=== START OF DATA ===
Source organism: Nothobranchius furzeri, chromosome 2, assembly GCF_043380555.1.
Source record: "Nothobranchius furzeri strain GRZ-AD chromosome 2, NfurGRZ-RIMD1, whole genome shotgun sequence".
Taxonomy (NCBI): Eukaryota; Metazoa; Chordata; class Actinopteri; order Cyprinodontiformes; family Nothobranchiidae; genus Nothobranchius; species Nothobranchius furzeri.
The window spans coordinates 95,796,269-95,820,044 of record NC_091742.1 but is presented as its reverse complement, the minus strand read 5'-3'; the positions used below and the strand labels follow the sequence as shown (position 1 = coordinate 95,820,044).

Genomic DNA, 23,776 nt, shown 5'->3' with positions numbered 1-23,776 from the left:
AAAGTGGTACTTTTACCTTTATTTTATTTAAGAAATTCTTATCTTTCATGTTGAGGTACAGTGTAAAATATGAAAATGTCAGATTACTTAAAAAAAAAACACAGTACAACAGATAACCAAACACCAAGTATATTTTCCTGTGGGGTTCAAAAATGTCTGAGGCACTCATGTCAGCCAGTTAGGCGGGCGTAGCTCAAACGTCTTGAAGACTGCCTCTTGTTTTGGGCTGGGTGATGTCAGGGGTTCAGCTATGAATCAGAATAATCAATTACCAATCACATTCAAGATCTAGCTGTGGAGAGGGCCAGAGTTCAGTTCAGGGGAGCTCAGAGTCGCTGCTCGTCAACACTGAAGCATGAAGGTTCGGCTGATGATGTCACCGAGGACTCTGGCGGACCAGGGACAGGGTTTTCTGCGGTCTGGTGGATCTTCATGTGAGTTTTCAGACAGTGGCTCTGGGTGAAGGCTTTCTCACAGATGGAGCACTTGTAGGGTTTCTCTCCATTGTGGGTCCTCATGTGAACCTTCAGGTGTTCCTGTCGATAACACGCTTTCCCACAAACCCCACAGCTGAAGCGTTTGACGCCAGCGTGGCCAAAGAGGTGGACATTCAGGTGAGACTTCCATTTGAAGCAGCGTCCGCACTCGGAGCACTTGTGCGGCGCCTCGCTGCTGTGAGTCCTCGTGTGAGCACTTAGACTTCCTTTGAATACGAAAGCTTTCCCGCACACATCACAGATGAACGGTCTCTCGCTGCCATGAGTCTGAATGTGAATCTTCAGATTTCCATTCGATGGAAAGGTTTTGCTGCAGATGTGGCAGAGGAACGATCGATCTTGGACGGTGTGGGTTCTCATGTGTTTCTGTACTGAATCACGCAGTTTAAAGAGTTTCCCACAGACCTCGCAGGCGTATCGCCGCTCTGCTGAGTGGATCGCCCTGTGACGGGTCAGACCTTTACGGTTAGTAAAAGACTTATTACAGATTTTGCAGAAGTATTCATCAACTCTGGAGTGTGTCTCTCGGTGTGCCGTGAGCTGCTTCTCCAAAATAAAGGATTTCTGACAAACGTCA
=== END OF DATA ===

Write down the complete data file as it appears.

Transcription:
Source organism: Nothobranchius furzeri, chromosome 2, assembly GCF_043380555.1.
Source record: "Nothobranchius furzeri strain GRZ-AD chromosome 2, NfurGRZ-RIMD1, whole genome shotgun sequence".
Taxonomy (NCBI): Eukaryota; Metazoa; Chordata; class Actinopteri; order Cyprinodontiformes; family Nothobranchiidae; genus Nothobranchius; species Nothobranchius furzeri.
The window spans coordinates 95,796,269-95,820,044 of record NC_091742.1 but is presented as its reverse complement, the minus strand read 5'-3'; the positions used below and the strand labels follow the sequence as shown (position 1 = coordinate 95,820,044).

Genomic DNA, 23,776 nt, shown 5'->3' with positions numbered 1-23,776 from the left:
AAAGTGGTACTTTTACCTTTATTTTATTTAAGAAATTCTTATCTTTCATGTTGAGGTACAGTGTAAAATATGAAAATGTCAGATTACTTAAAAAAAAAACACAGTACAACAGATAACCAAACACCAAGTATATTTTCCTGTGGGGTTCAAAAATGTCTGAGGCACTCATGTCAGCCAGTTAGGCGGGCGTAGCTCAAACGTCTTGAAGACTGCCTCTTGTTTTGGGCTGGGTGATGTCAGGGGTTCAGCTATGAATCAGAATAATCAATTACCAATCACATTCAAGATCTAGCTGTGGAGAGGGCCAGAGTTCAGTTCAGGGGAGCTCAGAGTCGCTGCTCGTCAACACTGAAGCATGAAGGTTCGGCTGATGATGTCACCGAGGACTCTGGCGGACCAGGGACAGGGTTTTCTGCGGTCTGGTGGATCTTCATGTGAGTTTTCAGACAGTGGCTCTGGGTGAAGGCTTTCTCACAGATGGAGCACTTGTAGGGTTTCTCTCCATTGTGGGTCCTCATGTGAACCTTCAGGTGTTCCTGTCGATAACACGCTTTCCCACAAACCCCACAGCTGAAGCGTTTGACGCCAGCGTGGCCAAAGAGGTGGACATTCAGGTGAGACTTCCATTTGAAGCAGCGTCCGCACTCGGAGCACTTGTGCGGCGCCTCGCTGCTGTGAGTCCTCGTGTGAGCACTTAGACTTCCTTTGAATACGAAAGCTTTCCCGCACACATCACAGATGAACGGTCTCTCGCTGCCATGAGTCTGAATGTGAATCTTCAGATTTCCATTCGATGGAAAGGTTTTGCTGCAGATGTGGCAGAGGAACGATCGATCTTGGACGGTGTGGGTTCTCATGTGTTTCTGTACTGAATCACGCAGTTTAAAGAGTTTCCCACAGACCTCGCAGGCGTATCGCCGCTCTGCTGAGTGGATCGCCCTGTGACGGGTCAGACCTTTACGGTTAGTAAAAGACTTATTACAGATTTTGCAGAAGTATTCATCAACTCTGGAGTGTGTCTCTCGGTGTGCCGTGAGCTGCTTCTCCAAAATAAAGGATTTCTGACAAACGTCA